Brasil and other projects we had in the making suffered delays as backlash of the pandemic. We are still aiming to go back to them and finish the late development. The concept behind the game is quite different, but the game style/height is very similar to our games published by What's Your Game. The research process was super interesting, we got a lot of ideas and ended up with after a long development with a pretty massive prototype. Looking forward to go back to it, is one of those projects I just loved since the beginning.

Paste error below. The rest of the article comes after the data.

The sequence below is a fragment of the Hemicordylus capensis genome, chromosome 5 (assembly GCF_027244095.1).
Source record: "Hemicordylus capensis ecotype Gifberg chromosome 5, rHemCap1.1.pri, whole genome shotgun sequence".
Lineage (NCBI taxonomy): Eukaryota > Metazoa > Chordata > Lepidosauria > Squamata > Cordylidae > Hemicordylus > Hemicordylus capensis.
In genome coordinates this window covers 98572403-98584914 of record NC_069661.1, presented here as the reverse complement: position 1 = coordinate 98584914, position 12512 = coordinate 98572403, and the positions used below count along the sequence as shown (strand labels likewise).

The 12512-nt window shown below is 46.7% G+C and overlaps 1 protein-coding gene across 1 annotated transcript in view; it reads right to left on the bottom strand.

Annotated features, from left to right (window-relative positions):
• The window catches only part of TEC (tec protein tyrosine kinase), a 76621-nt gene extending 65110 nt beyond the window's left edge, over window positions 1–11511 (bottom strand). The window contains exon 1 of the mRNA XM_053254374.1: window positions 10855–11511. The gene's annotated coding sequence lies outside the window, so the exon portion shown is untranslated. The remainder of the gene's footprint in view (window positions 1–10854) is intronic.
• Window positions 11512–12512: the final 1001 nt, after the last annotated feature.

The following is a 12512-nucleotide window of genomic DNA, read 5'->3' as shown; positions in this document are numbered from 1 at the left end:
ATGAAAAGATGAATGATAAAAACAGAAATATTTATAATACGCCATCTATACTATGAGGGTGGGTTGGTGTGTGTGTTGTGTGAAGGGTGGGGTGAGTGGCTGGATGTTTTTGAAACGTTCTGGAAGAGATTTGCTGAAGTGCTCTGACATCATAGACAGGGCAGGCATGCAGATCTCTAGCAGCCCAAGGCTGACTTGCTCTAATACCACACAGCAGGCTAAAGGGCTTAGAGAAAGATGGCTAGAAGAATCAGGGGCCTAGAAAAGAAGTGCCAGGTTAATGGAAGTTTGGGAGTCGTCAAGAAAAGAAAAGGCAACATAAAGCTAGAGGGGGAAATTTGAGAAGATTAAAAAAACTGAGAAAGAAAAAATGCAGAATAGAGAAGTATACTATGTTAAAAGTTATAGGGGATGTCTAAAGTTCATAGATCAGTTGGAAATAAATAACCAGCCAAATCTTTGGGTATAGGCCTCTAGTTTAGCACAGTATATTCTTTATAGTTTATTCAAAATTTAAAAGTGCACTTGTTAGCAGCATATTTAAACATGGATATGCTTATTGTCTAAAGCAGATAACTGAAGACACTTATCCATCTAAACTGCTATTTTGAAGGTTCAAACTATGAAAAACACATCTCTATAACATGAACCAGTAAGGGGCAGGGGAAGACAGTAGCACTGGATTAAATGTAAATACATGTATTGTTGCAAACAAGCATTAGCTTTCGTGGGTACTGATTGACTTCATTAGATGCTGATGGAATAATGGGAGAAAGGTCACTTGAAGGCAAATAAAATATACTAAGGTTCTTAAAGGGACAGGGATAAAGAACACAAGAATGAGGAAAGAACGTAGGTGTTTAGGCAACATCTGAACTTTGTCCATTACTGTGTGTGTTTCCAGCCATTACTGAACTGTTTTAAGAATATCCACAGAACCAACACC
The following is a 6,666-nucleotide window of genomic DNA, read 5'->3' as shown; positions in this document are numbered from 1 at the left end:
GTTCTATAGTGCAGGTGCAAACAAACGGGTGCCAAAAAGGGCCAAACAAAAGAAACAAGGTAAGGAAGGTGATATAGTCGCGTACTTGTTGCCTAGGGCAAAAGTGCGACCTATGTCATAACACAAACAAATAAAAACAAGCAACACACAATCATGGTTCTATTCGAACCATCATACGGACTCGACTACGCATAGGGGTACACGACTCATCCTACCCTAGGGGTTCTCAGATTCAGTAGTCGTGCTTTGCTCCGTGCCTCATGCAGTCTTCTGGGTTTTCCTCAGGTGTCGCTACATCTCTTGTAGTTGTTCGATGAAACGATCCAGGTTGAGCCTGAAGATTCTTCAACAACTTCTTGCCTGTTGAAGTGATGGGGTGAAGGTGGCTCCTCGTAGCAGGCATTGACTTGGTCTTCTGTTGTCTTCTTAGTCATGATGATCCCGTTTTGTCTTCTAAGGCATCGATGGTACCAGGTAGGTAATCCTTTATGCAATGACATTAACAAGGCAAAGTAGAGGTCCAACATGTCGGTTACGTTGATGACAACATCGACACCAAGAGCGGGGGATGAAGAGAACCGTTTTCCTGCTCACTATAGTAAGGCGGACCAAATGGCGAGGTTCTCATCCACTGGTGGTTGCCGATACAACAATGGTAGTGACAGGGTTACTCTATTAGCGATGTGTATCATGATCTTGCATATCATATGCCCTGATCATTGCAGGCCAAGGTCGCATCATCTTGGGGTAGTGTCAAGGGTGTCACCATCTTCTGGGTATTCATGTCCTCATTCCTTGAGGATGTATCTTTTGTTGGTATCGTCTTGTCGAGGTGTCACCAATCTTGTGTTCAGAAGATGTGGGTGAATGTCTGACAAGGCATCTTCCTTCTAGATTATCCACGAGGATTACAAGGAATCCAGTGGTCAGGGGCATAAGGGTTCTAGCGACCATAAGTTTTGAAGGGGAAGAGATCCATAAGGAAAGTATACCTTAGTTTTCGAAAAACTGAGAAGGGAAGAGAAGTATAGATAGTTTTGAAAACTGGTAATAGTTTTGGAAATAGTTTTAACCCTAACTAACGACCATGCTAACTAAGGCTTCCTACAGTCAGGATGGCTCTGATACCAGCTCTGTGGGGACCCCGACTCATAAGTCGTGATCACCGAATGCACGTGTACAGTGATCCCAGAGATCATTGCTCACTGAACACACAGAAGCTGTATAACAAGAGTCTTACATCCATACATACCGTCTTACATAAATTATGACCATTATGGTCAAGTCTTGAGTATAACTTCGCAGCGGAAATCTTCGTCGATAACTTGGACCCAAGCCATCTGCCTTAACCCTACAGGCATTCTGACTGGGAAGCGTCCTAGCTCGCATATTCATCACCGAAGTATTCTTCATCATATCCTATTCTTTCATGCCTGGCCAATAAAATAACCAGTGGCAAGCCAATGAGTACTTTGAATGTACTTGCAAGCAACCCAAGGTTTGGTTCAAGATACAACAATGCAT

5. Do you have any favorite games or designers?

I do, Martin Wallace, Mac Gerdts and Michael Schacht... designers and friends. As for games I do love Brass: Lancashire and Imperial.

Mr. Sentieiro's tastes definitely have a lot of similarities with my own. Imperial is a favorite of mine and I play lots of Martin Wallace games. The pandemic delay is a bummer, but I am even more excited for the new Madeira after hearing this.

Please feel free to comment and check out our other Cardboard Fire interviews. Cheers!
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Fri Sep 18, 2020 4:25 pm